Swedish Prime Minister Fredrik Reinfeldt says he is concerned by the developments in Cairo. He told TT, "There is a large risk that it will get even worse before it gets better. There is cause for concern as to what the road back to civilian rule and democratic reforms will look like."
Denmark has decided to stop all co-operation with the interim Egyptian government, but the Swedish development assistance only goes to non-governmental organisations.
On Thursday afternoon, the Egyptian chargé d'affaires in Sweden was called in for a meeting at the Swedish Ministry for Foreign Affairs for a meeting with Director-General for Political Affairs, Björn Lyrvall.
Lyrvall expressed deep concern over the latest developments in Egypt and condemned the violence there, Foreign Minister Carl Bildt's press secretary, Erik Zsiga, told news agency TT.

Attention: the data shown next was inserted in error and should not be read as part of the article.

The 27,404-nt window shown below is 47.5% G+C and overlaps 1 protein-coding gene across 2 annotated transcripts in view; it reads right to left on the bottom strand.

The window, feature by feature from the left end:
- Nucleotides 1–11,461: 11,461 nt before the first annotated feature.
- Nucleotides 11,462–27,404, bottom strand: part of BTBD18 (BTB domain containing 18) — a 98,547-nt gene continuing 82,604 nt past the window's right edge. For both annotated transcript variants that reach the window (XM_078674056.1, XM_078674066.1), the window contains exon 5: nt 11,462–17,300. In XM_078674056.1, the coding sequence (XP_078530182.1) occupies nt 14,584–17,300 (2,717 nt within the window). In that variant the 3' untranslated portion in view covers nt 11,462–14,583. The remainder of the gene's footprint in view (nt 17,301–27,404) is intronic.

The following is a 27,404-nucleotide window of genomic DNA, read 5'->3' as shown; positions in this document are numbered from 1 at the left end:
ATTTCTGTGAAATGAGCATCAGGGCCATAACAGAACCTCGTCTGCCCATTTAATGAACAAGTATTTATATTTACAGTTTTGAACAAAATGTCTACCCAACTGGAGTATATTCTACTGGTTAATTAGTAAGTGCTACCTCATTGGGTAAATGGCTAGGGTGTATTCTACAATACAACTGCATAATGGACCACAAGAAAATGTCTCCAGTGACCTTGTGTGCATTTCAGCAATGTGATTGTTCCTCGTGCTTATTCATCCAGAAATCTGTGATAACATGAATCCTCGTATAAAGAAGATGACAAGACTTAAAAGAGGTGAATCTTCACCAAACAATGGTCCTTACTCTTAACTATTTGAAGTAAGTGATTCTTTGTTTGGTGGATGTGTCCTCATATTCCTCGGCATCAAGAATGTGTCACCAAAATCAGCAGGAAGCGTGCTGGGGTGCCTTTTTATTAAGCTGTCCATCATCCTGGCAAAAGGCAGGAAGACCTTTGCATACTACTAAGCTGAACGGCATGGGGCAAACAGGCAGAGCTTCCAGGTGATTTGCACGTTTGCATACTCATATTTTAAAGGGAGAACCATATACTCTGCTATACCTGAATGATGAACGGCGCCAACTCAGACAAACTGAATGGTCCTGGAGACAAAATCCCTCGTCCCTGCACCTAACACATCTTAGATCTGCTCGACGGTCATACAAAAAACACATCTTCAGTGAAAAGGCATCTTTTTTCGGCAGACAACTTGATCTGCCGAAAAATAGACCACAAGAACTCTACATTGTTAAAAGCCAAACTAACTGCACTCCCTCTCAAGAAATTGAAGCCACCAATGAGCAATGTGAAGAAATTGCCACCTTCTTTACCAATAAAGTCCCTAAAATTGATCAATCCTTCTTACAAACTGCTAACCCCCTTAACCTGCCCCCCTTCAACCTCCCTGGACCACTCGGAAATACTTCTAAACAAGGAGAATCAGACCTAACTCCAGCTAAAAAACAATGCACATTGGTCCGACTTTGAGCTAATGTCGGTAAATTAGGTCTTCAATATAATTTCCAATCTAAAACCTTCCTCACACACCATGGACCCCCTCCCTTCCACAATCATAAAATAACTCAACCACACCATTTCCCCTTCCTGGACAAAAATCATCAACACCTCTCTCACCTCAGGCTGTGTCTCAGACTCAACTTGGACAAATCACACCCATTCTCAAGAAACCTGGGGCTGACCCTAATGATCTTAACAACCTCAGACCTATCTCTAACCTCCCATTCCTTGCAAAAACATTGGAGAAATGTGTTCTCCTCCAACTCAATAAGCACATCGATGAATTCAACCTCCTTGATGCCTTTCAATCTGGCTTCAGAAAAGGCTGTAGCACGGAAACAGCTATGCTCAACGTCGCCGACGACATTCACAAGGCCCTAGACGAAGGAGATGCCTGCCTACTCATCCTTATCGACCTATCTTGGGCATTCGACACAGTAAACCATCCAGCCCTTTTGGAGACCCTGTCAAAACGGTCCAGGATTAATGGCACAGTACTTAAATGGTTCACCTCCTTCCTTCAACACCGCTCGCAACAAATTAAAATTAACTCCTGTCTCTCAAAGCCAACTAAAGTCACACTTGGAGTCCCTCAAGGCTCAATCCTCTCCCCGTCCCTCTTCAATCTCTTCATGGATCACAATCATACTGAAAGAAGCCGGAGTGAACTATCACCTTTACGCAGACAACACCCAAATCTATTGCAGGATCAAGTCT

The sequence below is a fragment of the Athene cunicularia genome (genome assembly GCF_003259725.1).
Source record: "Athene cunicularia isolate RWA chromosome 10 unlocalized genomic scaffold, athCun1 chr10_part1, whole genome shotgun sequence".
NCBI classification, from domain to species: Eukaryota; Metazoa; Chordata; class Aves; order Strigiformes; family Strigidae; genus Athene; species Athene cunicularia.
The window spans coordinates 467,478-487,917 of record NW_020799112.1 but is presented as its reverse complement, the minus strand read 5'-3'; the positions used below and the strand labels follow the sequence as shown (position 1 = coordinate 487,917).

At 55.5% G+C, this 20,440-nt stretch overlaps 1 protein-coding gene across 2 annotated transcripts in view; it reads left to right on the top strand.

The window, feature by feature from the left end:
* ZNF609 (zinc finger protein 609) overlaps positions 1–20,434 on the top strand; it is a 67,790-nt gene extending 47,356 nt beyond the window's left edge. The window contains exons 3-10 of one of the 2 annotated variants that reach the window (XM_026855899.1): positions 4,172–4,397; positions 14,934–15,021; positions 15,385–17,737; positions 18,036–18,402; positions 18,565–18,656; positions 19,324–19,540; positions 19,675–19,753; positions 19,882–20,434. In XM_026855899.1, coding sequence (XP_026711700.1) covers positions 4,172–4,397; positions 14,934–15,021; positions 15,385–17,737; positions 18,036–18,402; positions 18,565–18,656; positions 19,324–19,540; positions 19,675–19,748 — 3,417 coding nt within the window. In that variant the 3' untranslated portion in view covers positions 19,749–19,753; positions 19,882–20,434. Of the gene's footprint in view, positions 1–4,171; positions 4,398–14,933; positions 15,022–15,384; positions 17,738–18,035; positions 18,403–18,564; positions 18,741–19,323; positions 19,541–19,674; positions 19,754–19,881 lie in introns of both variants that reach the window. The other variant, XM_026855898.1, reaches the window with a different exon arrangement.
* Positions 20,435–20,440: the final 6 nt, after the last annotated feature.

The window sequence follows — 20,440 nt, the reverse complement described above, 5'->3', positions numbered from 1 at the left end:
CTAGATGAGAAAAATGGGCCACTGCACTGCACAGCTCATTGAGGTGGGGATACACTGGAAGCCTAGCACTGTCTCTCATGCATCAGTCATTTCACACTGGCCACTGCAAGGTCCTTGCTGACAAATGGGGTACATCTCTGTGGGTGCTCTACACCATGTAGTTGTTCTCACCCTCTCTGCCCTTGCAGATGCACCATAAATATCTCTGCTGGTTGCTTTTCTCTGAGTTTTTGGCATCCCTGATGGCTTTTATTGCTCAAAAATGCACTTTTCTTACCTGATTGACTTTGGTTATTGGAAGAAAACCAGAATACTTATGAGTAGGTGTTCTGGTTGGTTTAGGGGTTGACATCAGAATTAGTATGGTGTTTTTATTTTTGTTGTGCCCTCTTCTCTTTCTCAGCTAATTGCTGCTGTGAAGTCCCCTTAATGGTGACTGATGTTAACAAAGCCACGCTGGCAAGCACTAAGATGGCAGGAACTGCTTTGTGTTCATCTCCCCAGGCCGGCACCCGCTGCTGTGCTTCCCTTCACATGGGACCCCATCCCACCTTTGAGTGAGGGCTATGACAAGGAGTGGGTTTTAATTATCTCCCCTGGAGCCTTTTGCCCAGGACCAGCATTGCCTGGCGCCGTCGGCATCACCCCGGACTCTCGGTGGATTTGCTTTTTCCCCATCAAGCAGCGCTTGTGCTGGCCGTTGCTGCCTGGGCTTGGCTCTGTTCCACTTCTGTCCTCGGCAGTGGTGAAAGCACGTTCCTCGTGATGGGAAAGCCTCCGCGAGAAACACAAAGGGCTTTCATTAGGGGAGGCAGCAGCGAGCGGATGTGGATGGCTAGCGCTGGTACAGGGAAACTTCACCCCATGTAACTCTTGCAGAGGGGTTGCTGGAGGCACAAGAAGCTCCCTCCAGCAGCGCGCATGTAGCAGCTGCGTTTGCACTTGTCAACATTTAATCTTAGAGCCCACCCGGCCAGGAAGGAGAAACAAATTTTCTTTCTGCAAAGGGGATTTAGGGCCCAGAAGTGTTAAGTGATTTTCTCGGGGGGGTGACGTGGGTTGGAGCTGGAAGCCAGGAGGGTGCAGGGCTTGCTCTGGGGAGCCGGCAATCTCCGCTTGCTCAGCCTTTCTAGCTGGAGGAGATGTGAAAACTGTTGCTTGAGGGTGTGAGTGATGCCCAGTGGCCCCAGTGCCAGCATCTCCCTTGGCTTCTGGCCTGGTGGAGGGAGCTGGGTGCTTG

"We conveyed our view that violence is not a solution. Instead, respect and tolerance must rule and we see the interim regime and the military as the main responsible parties for the situation that has arisen," said Zsiga.
Sweden also encouraged both sides in the conflict to show restraint in order to break the spiral of violence.
No aid for political groups that welcome violence
Radio Sweden asked Jon Hedenström, responsible for Egypt at the development agency Sida, why Sweden is still sending money to Egypt.
His answer is that Sweden is supporting democracy movements, rather than the Egyptian state. But he says that if any of their partner organisations supported the violence, that would be very negative, and Sida "would react".